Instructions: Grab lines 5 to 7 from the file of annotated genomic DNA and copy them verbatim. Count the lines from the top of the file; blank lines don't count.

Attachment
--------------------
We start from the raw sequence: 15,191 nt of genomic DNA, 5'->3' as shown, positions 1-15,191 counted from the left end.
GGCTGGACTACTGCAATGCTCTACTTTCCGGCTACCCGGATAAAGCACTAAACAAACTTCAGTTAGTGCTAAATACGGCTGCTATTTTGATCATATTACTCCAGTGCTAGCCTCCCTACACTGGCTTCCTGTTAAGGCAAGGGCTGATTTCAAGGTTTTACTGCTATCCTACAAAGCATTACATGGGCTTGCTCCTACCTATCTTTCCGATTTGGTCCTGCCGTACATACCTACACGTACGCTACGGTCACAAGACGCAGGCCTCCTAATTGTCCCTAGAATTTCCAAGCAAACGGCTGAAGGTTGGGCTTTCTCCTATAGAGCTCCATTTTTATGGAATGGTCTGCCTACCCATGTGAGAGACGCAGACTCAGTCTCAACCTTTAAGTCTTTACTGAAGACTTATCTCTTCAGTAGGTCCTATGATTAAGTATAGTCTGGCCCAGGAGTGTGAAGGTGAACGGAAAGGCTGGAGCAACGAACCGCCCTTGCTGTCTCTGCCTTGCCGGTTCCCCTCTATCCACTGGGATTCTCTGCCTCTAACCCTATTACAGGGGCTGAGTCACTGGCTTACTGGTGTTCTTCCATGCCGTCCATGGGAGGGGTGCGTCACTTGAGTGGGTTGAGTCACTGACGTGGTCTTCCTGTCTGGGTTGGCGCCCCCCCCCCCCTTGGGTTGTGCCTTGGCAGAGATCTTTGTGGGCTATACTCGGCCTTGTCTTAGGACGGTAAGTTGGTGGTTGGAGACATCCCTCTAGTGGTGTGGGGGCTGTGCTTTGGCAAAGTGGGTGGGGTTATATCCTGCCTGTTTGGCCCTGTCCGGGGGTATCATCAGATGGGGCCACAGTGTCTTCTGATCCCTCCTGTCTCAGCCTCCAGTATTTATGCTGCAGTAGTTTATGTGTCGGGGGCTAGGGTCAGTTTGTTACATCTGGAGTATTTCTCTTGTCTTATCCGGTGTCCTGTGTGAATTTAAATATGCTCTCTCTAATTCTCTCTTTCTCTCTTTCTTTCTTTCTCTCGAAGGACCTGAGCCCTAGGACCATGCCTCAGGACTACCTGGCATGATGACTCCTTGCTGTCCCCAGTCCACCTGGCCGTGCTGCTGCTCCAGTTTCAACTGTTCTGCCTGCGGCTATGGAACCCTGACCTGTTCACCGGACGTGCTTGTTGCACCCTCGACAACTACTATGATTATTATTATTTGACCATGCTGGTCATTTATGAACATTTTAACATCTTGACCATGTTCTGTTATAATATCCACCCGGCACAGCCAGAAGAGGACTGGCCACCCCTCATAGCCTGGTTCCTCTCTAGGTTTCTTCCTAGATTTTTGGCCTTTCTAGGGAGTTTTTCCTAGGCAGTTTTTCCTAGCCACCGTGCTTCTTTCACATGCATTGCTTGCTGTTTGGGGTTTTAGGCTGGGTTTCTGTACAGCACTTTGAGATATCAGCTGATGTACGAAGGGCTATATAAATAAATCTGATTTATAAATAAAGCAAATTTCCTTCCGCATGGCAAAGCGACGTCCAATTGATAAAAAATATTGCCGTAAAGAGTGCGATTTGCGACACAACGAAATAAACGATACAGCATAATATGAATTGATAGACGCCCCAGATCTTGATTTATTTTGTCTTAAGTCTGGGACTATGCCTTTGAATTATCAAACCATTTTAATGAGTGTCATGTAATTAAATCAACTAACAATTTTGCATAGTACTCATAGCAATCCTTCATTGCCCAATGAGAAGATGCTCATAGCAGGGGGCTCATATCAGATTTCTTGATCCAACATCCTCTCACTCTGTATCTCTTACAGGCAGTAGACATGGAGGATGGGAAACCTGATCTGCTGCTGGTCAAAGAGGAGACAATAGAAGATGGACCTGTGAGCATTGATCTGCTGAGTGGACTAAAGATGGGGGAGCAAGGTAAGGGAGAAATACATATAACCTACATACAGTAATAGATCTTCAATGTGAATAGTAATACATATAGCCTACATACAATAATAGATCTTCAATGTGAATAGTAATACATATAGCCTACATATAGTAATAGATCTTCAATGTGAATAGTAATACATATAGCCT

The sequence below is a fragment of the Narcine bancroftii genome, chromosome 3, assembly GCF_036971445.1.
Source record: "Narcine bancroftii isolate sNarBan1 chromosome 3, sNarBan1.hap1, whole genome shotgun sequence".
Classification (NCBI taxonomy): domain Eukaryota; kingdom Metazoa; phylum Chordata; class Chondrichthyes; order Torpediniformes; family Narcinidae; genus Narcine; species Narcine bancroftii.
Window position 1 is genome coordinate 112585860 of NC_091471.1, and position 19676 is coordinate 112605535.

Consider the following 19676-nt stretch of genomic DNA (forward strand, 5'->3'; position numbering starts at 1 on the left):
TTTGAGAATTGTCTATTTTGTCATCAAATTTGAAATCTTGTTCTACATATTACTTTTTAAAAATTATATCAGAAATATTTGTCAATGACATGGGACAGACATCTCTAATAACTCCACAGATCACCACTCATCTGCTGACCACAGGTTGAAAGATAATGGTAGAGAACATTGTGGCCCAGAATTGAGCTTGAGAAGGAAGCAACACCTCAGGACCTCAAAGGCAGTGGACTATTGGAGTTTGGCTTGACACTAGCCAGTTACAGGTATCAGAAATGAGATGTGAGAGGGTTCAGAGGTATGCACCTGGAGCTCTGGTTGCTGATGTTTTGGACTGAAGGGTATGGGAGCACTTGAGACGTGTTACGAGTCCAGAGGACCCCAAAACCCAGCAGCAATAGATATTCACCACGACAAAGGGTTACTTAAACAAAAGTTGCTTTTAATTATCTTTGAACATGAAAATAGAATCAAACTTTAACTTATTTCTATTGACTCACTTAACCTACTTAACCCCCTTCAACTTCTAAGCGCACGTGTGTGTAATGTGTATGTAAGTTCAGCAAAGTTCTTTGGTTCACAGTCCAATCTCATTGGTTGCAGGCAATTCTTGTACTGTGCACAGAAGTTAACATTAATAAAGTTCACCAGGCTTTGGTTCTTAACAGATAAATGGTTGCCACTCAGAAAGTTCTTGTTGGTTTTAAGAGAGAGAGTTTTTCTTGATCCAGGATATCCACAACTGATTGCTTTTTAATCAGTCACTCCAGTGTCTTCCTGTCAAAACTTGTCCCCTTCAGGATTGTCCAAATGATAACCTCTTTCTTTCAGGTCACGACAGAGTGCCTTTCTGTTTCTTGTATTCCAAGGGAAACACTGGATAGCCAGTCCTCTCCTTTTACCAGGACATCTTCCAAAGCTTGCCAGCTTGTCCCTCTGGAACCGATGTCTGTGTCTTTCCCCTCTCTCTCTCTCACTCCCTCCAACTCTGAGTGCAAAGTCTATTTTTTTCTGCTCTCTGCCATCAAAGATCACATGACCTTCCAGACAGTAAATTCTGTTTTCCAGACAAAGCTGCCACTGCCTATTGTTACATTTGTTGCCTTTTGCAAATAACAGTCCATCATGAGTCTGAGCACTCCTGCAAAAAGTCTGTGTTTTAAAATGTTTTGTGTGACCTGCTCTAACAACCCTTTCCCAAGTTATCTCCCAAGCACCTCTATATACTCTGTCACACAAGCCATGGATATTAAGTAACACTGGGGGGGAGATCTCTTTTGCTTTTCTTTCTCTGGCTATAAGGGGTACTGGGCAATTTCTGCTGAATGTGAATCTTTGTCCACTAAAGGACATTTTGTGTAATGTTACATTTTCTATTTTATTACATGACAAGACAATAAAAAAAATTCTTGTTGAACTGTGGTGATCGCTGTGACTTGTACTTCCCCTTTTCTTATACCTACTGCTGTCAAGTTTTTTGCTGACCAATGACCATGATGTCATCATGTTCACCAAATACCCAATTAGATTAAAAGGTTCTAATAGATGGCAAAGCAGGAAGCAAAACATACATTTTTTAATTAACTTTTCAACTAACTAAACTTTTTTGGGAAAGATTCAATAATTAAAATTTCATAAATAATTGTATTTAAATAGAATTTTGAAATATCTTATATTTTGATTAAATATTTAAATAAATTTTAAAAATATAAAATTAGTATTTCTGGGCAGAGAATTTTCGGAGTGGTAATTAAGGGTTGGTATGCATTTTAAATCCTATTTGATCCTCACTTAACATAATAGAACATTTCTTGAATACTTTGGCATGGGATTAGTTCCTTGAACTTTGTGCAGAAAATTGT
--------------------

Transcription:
Classification (NCBI taxonomy): domain Eukaryota; kingdom Metazoa; phylum Chordata; class Chondrichthyes; order Torpediniformes; family Narcinidae; genus Narcine; species Narcine bancroftii.
Window position 1 is genome coordinate 112585860 of NC_091471.1, and position 19676 is coordinate 112605535.

Consider the following 19676-nt stretch of genomic DNA (forward strand, 5'->3'; position numbering starts at 1 on the left):